Philip Doddridge was born after thirty-six hours labour in London in 1702. He was the last of twenty children of Daniel Dandridge, a prosperous merchant, and his wife, Monica. Philip and his sister Elizabeth were the only survivors of the twenty children.
From an early age his mother began to teach him the history of the Old New Testament In his youth, Philip Doddridge was educated first by a tutor employed by his parents and he was later boarded at a private school in London.
Following the deaths of both his parents a Mr Downes, his late father’s business partner, assumed guardianship of Philip. Downes moved him to a school in St Albans where the principal was Dr Nathanial Wood, a Nonconformist Minister. Whilst at this school he became acquainted with Revd. Samuel Clark, a Presbyterian minister and he joined Clarke’s church.
His guardian Downs declared himself bankrupt having squandered the majority of Philip’s inheritance. Now destitute Philip was given shelter by his sister Elizabeth and her husband.
He felt called to the ministry but with his financial situation the opportunity of finishing his education had disappeared. However The Duchess of Bedford offered to finance his education providing he would promise to become an Anglican clergyman. Doddridge had set his mind on becoming a Dissenting minister and refused her offer. Samuel Clark then offered to finance Doddridge's studies and found him a place at a Dissenting academy in Kibworth Harcourt. The academy was situated at the rear of the ‘Old Crown Inn’, now ‘The White House’ on the right-hand side of the main A6 Leicester Road just beyond the Main Street junction, when travelling north.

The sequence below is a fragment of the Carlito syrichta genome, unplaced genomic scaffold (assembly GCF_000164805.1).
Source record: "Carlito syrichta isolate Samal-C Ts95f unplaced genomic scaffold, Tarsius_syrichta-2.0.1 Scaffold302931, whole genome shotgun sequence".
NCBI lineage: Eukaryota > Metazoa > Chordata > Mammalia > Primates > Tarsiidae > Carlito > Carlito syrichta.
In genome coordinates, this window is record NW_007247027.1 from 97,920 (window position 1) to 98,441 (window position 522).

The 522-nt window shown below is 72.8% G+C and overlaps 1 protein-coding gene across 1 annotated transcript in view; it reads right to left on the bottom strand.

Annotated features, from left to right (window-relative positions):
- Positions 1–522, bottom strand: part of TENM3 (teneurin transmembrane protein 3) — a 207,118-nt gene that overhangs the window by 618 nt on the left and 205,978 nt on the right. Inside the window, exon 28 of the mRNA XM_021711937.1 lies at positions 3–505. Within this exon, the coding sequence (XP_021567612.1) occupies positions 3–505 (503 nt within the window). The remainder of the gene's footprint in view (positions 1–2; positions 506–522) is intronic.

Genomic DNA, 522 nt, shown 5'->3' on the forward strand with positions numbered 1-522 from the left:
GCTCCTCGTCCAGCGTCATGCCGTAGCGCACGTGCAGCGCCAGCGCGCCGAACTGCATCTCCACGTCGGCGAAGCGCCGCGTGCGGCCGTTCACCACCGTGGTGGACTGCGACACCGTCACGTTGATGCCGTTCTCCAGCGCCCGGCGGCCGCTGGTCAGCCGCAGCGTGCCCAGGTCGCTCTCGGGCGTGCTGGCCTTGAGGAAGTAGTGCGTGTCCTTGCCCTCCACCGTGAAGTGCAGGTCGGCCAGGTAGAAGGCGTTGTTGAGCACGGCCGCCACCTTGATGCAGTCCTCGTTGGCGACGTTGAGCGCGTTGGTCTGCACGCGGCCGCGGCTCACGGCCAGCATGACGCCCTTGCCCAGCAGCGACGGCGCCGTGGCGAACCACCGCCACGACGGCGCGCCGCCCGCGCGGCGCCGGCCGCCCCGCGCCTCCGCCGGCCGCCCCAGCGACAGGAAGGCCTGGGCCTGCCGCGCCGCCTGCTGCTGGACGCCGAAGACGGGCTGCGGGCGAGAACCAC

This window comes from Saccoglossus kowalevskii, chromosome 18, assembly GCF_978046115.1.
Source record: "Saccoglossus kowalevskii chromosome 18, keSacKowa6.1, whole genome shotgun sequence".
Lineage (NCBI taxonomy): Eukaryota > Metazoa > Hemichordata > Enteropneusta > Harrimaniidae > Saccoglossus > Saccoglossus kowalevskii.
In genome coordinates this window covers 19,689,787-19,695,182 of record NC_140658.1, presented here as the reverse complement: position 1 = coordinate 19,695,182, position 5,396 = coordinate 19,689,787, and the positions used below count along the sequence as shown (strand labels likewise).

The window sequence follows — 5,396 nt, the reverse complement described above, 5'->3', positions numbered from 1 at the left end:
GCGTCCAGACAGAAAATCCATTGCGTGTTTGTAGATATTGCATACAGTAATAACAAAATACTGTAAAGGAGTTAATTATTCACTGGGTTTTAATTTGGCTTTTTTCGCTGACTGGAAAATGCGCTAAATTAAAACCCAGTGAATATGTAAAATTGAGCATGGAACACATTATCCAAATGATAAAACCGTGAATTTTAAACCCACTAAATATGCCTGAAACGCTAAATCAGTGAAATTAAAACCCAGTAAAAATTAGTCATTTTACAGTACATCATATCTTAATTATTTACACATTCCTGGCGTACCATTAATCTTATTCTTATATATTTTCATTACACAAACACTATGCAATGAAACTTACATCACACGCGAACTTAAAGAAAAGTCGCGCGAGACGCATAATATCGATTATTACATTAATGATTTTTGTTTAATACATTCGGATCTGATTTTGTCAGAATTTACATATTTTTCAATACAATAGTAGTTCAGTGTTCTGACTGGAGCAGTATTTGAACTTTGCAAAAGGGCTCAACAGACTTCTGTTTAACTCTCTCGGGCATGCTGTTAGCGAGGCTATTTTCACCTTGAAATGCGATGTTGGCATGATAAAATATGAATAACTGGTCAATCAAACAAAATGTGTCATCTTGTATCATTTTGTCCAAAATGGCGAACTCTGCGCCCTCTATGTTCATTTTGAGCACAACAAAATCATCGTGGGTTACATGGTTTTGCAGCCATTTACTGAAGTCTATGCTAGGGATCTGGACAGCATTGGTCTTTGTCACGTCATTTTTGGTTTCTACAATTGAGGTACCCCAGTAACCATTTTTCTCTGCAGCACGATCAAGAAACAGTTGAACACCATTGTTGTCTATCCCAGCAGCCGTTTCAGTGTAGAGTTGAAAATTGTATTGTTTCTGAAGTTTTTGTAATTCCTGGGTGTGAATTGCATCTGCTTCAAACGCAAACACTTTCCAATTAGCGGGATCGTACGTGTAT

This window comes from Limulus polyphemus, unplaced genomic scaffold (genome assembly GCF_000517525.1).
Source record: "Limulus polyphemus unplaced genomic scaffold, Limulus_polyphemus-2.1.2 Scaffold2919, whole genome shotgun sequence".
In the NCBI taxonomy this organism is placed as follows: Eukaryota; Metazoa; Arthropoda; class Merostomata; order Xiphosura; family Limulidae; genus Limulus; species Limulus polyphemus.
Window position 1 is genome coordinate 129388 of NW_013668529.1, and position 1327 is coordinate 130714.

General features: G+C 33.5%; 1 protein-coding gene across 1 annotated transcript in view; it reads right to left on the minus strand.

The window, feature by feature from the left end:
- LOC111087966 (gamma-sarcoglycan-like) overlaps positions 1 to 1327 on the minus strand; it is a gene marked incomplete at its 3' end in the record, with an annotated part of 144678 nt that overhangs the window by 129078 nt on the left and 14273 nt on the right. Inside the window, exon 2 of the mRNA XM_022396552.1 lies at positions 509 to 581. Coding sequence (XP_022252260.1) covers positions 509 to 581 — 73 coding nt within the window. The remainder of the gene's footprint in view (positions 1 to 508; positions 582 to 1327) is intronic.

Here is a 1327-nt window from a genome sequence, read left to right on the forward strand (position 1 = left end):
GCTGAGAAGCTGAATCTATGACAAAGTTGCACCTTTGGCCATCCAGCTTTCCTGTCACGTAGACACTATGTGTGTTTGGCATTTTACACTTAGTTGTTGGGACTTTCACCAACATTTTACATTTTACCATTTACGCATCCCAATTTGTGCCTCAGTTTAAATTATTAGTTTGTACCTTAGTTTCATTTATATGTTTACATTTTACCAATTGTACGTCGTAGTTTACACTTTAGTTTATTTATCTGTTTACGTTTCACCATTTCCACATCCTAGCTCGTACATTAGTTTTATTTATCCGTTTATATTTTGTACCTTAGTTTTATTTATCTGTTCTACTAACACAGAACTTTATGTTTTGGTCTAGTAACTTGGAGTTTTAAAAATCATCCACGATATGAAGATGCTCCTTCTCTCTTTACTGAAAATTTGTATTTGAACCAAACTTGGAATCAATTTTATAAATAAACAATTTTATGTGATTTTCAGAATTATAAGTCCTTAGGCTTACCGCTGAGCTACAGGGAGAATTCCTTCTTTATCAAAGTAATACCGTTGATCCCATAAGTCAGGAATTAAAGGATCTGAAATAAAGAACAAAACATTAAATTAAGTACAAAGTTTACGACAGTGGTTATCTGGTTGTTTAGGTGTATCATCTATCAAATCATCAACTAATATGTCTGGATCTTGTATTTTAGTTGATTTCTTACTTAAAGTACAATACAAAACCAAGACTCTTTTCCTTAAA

The dissenting academy in Kibworth was founded in1715 and run by John Jennings. Initially in Kibworth Harcourt until 1722 at which time the academy moved to Hinckley. Following the death of Jennings in 1723 the academy closed. Doddridge was one of the last pupils to complete Jennings’s course, and his correspondence from that time contains a wealth of information about the quality of the courses at Jennings’s academy. Jennings’s innovative teaching methods were scholarly and liberal, students were encouraged to read widely in philosophy, theology and history as well as receiving a thorough training in classical, biblical, and modern languages, mathematics, physics and geography.
In 1725 Doddridge moved to Market Harborough and whilst ministering to a rural community around Kibworth he continued a self-directed course of further education. Philip Doddridge opened a Dissenting academy in Market Harborough in 1729 and began to take a small group of students through a course of lectures based on those he had attended at John Jennings’s academy. His lectures were published after his death as ‘ A Course of Lectures on the Principal Subjects in Pneumatology, Ethics and Divinity’ .